“The pension tax regime is causing growing NHS waiting lists”. That quote, or something similar, is probably a headline you’ll have seen over the past few months. The story behind the headline? HMRC’s method of calculating earnings has resulted in senior doctors incurring significant tax charges when they work additional shifts - meaning that many are now refusing to do so.

Currently, employees can claim tax relief on their pension contributions up to an annual allowance of £40,000. However, additional rules apply to higher earners which reduce this limit by as much as 75% (down to a minimum of £10,000). If an individual’s contributions exceed the annual allowance in a given year they will be heavily penalised by HMRC, incurring a tax charge of up to 45% on the value of the excess, depending on the earner’s marginal rate of income tax.

For members of defined benefit pension schemes such as the NHS scheme, the issue is compounded by the way in which HMRC calculates an individual’s earnings for the year. While it is a straightforward exercise to add money purchase contributions to an individual’s net pay to determine their total earnings, it is a far more complicated task to determine the value of an individual’s defined benefit pension accrual.

This complexity makes it difficult for affected individuals to know exactly when they will exceed the annual allowance, or indeed whether they have already. Further difficulties arise due to the rigid nature of the NHS scheme’s rules, which don’t allow members to choose what part of their pay is “pensionable” for the purpose of further benefit accrual.

It’s a sticky subject, and most would agree that high-earners should contribute to the public purse. However, if it means that doctors actually lose out by working overtime, and your Nan ends up waiting 26 weeks for a hip replacement then maybe there should be a rethink. We need to encourage our doctors to clear the backlogs - not financially penalise them for doing so.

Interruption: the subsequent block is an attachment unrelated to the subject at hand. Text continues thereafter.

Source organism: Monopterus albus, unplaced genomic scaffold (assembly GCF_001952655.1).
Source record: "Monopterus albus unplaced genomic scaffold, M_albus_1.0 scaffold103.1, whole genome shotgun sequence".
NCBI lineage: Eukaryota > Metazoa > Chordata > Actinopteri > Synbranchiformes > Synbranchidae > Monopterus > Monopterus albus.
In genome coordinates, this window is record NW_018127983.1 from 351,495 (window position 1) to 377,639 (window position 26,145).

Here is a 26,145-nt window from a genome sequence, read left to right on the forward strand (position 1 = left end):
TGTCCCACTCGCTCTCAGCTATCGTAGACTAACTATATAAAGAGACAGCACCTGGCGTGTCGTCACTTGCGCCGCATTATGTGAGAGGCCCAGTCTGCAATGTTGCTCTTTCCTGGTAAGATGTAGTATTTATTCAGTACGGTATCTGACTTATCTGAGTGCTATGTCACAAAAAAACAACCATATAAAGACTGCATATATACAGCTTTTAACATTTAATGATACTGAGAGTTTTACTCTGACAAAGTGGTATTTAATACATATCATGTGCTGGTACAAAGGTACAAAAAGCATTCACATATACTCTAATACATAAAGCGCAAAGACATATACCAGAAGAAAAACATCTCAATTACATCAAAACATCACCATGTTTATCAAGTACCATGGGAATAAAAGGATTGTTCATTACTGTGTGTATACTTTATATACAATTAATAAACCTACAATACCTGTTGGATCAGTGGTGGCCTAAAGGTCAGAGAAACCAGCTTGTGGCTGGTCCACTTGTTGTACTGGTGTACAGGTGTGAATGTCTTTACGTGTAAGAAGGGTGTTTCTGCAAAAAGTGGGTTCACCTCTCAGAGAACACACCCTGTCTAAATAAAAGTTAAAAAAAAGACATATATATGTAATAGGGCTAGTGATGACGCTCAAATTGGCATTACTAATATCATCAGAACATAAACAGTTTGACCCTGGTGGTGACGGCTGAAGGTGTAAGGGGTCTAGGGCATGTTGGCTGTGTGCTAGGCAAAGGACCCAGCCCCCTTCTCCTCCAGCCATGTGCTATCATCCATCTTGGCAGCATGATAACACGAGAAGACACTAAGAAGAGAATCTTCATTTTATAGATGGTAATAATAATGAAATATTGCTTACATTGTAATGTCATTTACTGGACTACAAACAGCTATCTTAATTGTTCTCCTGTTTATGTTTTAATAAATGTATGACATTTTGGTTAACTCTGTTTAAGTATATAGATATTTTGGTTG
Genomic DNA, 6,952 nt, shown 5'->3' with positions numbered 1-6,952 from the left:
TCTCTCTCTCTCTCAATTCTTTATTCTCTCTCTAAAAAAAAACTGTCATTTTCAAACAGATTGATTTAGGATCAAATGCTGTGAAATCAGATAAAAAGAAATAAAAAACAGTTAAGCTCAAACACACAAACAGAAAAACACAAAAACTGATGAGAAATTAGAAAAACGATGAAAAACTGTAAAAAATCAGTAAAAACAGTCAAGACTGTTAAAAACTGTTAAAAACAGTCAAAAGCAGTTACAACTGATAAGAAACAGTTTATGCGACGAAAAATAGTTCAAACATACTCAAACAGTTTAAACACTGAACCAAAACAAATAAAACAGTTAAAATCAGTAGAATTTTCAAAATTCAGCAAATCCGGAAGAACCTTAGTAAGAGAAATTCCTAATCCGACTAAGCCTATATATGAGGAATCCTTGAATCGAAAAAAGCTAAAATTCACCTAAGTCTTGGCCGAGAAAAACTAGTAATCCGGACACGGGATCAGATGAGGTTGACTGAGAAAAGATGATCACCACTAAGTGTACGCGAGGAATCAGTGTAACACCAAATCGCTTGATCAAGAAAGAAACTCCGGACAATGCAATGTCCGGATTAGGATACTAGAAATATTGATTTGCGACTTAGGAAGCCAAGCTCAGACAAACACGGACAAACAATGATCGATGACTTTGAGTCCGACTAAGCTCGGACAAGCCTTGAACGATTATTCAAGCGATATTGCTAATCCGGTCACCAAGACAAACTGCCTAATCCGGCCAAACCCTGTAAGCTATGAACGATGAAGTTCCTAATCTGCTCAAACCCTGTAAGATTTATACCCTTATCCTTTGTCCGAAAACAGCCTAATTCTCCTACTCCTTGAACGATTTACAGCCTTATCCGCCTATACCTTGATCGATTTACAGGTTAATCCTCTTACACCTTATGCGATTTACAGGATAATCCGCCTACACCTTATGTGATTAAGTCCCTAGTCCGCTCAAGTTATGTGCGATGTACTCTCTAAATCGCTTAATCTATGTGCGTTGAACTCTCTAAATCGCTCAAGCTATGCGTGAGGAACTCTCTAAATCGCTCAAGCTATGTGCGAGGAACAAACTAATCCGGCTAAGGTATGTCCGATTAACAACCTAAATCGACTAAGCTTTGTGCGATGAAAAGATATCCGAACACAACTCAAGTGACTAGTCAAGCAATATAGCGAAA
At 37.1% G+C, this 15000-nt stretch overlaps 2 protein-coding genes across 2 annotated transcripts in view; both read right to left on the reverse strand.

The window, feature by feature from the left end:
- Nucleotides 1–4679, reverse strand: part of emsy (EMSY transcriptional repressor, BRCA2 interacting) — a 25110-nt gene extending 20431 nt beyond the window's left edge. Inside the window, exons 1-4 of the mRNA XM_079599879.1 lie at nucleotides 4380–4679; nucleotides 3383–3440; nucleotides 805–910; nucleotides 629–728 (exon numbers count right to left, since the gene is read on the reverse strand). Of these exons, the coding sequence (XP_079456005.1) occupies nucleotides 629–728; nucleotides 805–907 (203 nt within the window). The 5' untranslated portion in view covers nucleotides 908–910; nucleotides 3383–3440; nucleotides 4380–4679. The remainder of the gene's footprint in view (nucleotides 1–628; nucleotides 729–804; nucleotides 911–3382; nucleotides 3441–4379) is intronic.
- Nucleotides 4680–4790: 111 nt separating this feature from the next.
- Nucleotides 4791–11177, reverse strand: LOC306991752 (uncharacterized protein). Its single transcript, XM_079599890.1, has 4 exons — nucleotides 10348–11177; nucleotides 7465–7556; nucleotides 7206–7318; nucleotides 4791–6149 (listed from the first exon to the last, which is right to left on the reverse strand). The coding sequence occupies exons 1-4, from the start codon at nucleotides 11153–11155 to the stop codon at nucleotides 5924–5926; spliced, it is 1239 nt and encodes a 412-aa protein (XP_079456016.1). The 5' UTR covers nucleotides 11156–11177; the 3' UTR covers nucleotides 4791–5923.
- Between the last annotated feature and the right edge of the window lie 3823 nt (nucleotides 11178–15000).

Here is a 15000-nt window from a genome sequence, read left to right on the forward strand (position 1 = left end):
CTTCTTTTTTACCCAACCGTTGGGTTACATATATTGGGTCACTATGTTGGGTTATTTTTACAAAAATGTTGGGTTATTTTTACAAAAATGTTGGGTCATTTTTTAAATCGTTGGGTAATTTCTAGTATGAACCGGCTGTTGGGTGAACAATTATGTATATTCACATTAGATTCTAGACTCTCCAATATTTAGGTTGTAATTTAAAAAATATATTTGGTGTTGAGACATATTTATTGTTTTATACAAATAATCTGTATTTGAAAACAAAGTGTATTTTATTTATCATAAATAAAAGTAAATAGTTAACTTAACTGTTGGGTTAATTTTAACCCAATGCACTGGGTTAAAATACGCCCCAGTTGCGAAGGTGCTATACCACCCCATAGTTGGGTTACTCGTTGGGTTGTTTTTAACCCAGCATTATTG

The government has responded to the calls for change by announcing proposals to give doctors more flexibility. If the proposals go through (anticipated in the next fiscal year), NHS doctors will be able to choose how much they contribute to their pension ensuring they do not breach their annual allowance.

However, these issues are not confined to the NHS, and many private sector employees (with and without defined benefit pensions) have also fallen foul of the increasingly restrictive tax rules on pension contributions. There are creative options out there which allow individuals to better manage their financial affairs, including:

  • utilising the ‘scheme pays’ regime, where instead of paying the tax upfront, the scheme pays the tax and reduces the individual’s benefits proportionally, meaning there will be no reduction to take home pay as a result of any tax charge;
  • amending employment contracts to stipulate that certain elements of pay are not 'pensionable’;
  • opting out of a pension arrangement if it is likely that the annual allowance could be breached in a given year;
  • taking advantage of relaxed auto-enrolment requirements for higher paid executives, and perhaps setting up an alternative bespoke pension arrangement (such as a SIPP) for such individuals;
  • structuring death in service schemes through excepted life assurance arrangements, so they are not considered for pension tax limits.

There are many options out there for members and employers, but making clear and well-informed decisions before the member is hit with a tax bill is likely to keep everyone happy and working.